In the Serbian context, there are few research studies dealing with media representation of female refugees and migrants who come from the Middle East and Africa. In their analysis of research trends and approaches to the issue of migrants and migration management in internationally relevant national journals, Pavlović et al. (Pavlović et al., 2021). have found that gender-based approach to migrations has been neglected in all analysed areas. Kleut and Drašković (2017, p. 178) argue that the face of a refugee in any media visual content is "recognisable if it involves women and children, whereas the images of men's faces are shown when the dramatic side of an occurrence needs to be stressed". Ethical aspects of Serbian media reporting on migrants (Milinkov et al., 2021) show that female and male migrants and refugees from the Middle East and Africa are mainly seen in the context of fake news, terror campaigns and anti-migrant narratives, which are dominated by manipulative media content. The most common manipulation strategies include broadcasting old instead of current news, intimidation when spreading fake news, unfounded claims, etc (Milinkov, 2021). According to Janjić (Janjić, 2021, p. 12), fake and manipulative narratives in the Serbian language, the narratives being relative to male and female migrants "1) spread very fast, 2) recruit thousands of citizens via different platforms, 3) involve overt xenophobia, chauvinism and hate speech", with predominant narratives being common patterns of misinformation about migrants and refugees, speculation about the number of migrants, the very term "refugee", number of incidents, timelines and location of certain occurrences and population theories. In such a context, gender discrimination is striking, and it is additionally "biased through religious, ethnic and gender stereotypes", while female refugees and migrants are "enveloped by a cloak of media and patriarchate darkness" (Milinkov et al., p. 4).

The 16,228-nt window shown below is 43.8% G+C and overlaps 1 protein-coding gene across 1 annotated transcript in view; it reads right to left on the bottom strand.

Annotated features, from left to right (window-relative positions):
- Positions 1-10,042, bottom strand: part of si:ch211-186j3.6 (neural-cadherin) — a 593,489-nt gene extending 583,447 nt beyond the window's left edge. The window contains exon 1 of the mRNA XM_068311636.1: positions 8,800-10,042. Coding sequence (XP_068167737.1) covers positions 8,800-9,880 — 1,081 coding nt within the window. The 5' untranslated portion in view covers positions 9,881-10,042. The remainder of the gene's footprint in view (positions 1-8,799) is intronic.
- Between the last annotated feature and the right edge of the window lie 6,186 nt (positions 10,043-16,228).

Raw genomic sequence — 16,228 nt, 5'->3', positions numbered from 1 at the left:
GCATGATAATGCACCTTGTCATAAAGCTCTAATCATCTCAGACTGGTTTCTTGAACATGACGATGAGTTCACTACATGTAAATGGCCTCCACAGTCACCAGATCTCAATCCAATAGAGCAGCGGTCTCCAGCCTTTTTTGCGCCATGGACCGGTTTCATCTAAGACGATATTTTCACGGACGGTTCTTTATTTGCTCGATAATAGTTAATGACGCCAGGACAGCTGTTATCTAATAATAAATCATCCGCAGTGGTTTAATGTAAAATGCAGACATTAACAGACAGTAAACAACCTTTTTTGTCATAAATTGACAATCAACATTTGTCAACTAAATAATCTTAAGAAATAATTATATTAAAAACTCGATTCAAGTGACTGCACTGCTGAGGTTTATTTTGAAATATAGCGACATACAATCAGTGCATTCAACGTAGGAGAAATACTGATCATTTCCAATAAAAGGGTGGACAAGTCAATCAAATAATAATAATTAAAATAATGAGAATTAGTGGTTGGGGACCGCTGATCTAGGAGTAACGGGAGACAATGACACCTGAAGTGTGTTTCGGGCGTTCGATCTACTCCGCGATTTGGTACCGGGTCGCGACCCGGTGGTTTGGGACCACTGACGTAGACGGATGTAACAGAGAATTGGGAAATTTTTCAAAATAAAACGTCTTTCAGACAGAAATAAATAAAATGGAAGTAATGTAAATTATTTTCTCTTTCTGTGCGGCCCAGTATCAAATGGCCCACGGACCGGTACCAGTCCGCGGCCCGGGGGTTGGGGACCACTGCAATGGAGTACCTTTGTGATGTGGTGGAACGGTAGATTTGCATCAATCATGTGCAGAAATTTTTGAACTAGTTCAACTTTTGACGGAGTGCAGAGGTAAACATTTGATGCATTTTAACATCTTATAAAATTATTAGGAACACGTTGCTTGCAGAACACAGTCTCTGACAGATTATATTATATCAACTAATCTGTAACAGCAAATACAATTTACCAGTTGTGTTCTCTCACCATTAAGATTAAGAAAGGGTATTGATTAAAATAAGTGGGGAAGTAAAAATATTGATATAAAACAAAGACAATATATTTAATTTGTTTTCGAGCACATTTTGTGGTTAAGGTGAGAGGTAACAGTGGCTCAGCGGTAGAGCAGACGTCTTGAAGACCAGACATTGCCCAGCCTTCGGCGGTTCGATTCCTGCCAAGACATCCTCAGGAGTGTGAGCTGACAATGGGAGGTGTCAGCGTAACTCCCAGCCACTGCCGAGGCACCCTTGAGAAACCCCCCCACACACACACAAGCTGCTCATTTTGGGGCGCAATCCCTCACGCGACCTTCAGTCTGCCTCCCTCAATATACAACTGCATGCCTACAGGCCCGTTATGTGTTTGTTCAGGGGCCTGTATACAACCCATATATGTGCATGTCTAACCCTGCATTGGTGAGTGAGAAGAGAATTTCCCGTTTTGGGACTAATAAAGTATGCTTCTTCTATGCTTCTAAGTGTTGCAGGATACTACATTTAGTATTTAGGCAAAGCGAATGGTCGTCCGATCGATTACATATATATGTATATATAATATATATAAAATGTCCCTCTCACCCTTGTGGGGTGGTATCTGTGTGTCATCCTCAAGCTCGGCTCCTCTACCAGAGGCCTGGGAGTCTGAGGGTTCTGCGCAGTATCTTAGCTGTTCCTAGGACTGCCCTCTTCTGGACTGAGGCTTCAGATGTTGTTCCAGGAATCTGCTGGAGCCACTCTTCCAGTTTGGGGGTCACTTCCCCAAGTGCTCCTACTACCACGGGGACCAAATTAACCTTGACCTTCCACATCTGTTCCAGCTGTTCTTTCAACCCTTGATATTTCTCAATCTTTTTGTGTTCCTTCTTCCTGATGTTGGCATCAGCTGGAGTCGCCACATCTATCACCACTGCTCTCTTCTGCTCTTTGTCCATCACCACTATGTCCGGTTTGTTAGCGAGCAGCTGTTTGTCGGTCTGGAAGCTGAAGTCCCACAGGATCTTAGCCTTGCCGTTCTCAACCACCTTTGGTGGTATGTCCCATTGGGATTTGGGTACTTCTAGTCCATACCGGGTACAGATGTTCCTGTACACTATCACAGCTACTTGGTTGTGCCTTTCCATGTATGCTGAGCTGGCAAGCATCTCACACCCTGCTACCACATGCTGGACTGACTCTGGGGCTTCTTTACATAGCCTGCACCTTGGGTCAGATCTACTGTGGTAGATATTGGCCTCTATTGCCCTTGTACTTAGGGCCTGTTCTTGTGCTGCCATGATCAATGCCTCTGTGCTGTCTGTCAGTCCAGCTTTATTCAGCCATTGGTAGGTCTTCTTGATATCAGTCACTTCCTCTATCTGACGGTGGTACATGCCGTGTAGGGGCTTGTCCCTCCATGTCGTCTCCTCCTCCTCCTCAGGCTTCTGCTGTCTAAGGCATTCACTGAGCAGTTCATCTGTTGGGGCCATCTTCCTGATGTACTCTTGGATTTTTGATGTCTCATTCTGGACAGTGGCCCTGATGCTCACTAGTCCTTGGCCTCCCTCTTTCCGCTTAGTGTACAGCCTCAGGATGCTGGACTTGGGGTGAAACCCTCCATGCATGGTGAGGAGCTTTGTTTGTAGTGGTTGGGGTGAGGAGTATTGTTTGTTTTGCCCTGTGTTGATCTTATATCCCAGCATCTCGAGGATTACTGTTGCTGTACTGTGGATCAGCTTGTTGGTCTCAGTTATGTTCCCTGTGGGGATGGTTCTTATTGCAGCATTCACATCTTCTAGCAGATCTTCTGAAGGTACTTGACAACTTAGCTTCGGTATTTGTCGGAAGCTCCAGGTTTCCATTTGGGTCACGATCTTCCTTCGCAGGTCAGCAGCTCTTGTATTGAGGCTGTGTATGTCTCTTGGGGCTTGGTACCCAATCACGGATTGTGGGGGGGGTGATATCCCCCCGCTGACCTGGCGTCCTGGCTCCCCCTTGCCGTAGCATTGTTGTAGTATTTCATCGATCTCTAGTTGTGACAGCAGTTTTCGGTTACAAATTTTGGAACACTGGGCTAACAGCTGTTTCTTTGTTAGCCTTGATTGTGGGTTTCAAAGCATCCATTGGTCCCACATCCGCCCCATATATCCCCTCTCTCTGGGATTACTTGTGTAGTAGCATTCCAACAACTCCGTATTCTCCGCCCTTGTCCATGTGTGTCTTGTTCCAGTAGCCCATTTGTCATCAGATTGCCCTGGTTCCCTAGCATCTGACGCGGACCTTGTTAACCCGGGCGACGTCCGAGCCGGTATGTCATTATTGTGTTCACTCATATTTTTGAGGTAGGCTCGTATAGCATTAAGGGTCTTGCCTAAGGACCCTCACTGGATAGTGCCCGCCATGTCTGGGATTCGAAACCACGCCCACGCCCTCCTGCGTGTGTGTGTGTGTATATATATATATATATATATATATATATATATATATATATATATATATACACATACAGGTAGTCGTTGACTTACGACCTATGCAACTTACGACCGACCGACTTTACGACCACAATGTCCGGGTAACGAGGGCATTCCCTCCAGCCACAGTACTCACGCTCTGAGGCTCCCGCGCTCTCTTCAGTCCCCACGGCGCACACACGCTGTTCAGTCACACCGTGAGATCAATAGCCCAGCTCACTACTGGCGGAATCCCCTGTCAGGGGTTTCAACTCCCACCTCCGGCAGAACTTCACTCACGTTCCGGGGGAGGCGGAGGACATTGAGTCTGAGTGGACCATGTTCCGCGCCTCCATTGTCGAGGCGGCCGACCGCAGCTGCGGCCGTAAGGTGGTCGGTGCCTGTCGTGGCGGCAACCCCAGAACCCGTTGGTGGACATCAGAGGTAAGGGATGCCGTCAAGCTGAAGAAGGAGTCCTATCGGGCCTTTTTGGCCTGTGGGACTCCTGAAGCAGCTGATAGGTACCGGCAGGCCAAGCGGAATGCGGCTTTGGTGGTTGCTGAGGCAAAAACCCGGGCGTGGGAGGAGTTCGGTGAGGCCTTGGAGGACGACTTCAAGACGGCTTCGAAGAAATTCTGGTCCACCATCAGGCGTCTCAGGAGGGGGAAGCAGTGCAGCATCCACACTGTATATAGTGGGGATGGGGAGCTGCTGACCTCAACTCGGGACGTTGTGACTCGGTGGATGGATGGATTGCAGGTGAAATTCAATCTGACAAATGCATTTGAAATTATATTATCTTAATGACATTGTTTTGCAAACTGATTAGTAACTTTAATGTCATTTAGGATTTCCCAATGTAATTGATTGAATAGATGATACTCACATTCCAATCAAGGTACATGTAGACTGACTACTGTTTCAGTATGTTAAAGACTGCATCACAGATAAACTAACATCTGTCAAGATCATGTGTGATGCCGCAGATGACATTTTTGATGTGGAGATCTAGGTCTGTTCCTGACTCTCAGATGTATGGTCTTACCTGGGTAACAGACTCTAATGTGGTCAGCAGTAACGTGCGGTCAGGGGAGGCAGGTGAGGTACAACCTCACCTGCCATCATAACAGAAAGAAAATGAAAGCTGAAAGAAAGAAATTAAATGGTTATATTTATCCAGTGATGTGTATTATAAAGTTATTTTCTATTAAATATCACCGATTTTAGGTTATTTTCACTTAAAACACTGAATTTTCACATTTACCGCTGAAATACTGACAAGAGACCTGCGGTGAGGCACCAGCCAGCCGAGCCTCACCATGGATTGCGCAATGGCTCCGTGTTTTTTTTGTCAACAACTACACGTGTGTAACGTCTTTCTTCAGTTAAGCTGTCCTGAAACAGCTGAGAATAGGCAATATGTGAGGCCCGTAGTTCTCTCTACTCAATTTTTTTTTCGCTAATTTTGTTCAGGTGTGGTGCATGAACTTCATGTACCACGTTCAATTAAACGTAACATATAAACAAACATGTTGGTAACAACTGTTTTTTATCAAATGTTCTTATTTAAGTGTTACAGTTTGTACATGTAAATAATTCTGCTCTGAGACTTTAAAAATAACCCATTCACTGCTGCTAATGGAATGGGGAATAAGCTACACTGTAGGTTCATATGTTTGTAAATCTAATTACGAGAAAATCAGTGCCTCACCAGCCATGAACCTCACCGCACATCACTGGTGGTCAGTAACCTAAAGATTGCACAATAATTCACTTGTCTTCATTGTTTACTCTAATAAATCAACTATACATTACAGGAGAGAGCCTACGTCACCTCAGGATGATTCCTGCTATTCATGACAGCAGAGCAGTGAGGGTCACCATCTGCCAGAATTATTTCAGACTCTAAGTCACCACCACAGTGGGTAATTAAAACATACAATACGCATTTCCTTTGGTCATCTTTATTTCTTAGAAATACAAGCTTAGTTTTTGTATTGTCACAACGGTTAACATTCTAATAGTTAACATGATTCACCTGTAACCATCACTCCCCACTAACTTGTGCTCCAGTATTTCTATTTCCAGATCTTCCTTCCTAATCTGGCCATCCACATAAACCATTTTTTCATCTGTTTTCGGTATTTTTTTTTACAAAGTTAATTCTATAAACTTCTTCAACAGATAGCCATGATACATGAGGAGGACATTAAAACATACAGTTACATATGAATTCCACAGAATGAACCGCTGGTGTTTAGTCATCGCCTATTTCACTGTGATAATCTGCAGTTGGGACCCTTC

Methodological framework

Our research is based on the quantitative/qualitative analysis of 54 images from media articles released every June over a period of five years, between 2015 and 20202. We created our sample based on selected relevant print and online media in Serbia, which reported on the migrant "crisis" over the said period and published photos accompanying these articles on a daily basis. The media corpus included the following dailies, their online versions and web portals: Alo, Blic, Kurir, Večernje novosti, Politika, Informer, Danas, Dnevnik and B92.net. For a reliable search of released images and a relevant media sample, we have used a database of press clippings publicly available at the web portal of the Commissariat for Refugees and Migration of the Republic of Serbia. June was selected as the month to be analysed because this is when World Refugee Day is marked and it would be reasonable to expect that, unlike other periods of the year, there would be more media content about migrants in general. Furthermore, stronger media coverage of the migrant "crisis" began in Serbia after June 2015, because in May that year we had experienced the first stronger inflow of migrants and refugees from Greece.